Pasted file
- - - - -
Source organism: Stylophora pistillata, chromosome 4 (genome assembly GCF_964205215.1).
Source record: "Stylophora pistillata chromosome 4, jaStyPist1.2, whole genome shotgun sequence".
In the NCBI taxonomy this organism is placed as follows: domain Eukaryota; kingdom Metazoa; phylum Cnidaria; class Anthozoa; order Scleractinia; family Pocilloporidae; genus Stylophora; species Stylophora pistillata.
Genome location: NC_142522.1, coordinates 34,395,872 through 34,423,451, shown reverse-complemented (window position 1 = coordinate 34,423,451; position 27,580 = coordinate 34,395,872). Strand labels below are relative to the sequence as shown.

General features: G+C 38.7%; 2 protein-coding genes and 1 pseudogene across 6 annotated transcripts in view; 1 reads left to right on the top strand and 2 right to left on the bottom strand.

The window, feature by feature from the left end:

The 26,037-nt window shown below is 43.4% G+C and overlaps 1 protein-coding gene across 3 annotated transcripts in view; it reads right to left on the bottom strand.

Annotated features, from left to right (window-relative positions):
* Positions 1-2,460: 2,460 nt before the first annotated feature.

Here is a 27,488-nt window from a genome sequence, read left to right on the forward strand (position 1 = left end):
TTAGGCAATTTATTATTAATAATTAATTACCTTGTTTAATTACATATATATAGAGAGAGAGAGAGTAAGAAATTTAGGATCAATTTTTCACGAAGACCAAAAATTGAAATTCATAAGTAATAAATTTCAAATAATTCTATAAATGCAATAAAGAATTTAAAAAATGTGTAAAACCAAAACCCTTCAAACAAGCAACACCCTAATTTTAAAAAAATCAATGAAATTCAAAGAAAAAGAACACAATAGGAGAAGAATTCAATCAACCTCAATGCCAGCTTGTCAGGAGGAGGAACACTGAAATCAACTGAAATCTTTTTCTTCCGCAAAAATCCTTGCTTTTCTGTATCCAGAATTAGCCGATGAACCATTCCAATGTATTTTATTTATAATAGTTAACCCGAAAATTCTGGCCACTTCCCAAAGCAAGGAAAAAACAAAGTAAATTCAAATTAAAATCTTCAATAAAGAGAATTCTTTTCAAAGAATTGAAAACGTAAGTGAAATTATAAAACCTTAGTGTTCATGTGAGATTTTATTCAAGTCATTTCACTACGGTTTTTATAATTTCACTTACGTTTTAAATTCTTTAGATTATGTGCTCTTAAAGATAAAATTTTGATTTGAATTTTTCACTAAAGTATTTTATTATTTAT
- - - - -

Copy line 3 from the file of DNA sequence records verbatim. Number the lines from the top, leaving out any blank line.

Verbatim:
In the NCBI taxonomy this organism is placed as follows: domain Eukaryota; kingdom Metazoa; phylum Cnidaria; class Anthozoa; order Scleractinia; family Pocilloporidae; genus Stylophora; species Stylophora pistillata.